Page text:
RICHMOND, Va. (AP) — Forty-four former state attorneys general urged a federal appeals court Monday to toss out former Virginia Gov. Bob McDonnell's public corruption convictions.
In a friend-of-the court brief, the 23 Democrats and 21 Republicans argued that McDonnell was convicted based on an overly broad definition of an "official act" in federal bribery laws.
"At the very least, it empowers federal prosecutors to charge state officials with crimes for routine political pleasantries, casting a fog over every dinner with a constituent or appearance at a fundraiser," they wrote.
A jury in September found McDonnell and his wife, Maureen, guilty of doing favors for a nutritional supplements executive in exchange for more than $165,000 in gifts and loans. The former governor was sentenced to two years in prison. His wife was sentenced to one year and one day. Both are free on bond while they appeal.
According to testimony at the six-week trial, McDonnell arranged meetings with administration officials for Jonnie Williams while the then-Star Scientific Inc. CEO was seeking state-backed research for his signature product, the anti-inflammatory Anatabloc. McDonnell, once widely considered a possible Mitt Romney GOP running mate, also attended events promoting Anatabloc and hosted a product launch event at the Executive Mansion.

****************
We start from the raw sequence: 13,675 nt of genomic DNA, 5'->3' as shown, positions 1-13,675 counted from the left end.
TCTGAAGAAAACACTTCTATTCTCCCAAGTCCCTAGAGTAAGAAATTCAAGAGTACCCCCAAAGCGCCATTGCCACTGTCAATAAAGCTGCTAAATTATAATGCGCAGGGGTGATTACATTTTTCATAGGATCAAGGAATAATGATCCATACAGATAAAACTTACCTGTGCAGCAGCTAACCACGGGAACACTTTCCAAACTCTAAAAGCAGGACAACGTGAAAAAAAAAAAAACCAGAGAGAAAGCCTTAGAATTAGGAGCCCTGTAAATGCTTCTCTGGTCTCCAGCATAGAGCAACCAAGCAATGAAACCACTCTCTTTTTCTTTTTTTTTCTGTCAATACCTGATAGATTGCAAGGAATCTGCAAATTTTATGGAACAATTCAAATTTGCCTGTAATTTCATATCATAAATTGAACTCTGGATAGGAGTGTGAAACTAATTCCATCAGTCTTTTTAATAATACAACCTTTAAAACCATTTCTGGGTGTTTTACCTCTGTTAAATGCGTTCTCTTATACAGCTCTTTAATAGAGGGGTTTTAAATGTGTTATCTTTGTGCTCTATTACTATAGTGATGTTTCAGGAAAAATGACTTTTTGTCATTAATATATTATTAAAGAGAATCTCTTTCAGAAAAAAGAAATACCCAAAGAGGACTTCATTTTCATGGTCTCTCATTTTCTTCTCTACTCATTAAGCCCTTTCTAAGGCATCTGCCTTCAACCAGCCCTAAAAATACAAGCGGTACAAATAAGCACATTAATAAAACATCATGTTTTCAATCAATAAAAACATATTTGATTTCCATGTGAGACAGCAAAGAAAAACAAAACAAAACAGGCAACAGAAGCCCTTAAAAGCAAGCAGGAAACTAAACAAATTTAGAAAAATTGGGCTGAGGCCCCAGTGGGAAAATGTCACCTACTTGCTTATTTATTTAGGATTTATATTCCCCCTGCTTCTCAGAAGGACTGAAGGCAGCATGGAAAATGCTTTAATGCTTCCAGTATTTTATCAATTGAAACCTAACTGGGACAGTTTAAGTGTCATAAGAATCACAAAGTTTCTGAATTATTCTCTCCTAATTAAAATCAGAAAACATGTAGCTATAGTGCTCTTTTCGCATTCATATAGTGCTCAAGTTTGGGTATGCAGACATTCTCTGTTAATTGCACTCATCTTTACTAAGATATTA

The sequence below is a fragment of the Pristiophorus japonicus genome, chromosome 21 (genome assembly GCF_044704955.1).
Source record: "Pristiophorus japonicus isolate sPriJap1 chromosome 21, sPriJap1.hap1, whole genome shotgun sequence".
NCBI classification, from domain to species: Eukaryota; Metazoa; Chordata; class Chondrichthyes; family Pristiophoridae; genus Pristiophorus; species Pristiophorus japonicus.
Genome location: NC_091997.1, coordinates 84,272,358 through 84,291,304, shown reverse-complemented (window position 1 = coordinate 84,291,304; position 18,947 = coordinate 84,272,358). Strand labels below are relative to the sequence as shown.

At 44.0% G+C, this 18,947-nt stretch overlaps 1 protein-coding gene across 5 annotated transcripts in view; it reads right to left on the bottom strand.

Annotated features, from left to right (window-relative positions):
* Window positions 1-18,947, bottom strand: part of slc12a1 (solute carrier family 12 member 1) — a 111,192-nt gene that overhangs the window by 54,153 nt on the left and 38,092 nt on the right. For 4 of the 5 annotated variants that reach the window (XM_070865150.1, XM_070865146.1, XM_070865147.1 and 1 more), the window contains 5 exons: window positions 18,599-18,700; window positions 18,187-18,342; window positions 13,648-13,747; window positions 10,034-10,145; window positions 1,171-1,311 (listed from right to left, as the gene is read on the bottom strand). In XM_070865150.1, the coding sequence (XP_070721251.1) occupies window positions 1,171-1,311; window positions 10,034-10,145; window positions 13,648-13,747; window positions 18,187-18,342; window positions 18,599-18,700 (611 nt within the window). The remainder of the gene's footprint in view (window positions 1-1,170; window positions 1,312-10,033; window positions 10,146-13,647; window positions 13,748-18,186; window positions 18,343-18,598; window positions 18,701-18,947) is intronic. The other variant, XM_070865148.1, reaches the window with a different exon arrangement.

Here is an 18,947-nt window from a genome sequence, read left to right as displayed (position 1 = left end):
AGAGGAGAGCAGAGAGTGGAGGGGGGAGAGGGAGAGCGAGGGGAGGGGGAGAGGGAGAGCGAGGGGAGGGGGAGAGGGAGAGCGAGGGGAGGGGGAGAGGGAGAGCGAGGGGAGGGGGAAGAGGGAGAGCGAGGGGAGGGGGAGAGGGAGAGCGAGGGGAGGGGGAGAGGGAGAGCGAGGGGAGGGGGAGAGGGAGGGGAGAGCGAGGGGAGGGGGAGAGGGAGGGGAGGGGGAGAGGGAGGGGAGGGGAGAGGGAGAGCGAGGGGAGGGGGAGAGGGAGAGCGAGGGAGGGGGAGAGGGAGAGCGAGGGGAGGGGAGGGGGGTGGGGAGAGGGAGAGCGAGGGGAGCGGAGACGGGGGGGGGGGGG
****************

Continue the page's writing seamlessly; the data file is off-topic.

The former attorneys general said those activities amounted to "ingratiation and access and nothing more." They said if the convictions stand, attorneys general will be hard-pressed to advise their clients "whether activities previously thought innocent now carry the threat of federal criminal liability."
However, prosecutors have argued that the low-interest loans and extravagant gifts — including about $20,000 in designer clothing and accessories, a $6,500 Rolex watch and $15,000 for a daughter's wedding expenses — made the McDonnells' efforts on behalf of Williams illegal, even though the executive never received anything tangible in return. They previously said in court papers that the McDonnells engaged in a "quid pro quo bribe scheme that satisfies any reasonable definition of corruption."
The arguments made by the former attorneys general largely mirror those made by McDonnell in his appeal.
Six former Virginia attorneys general — four Democrats and two Republicans — filed a separate friend-of-the-court brief. They said that as attorneys general, they would not have concluded that the sort of actions undertaken by McDonnell were illegal.
Two groups of law professors — a total of 20 — and a group of 120 business and "public policy leaders" also filed a brief siding with McDonnell on the official acts issue. Ben Jealous, former national president of the NAACP, said in a brief that the trial judge did not do enough to ensure that the jury was not influenced by intensive pretrial news coverage of the case.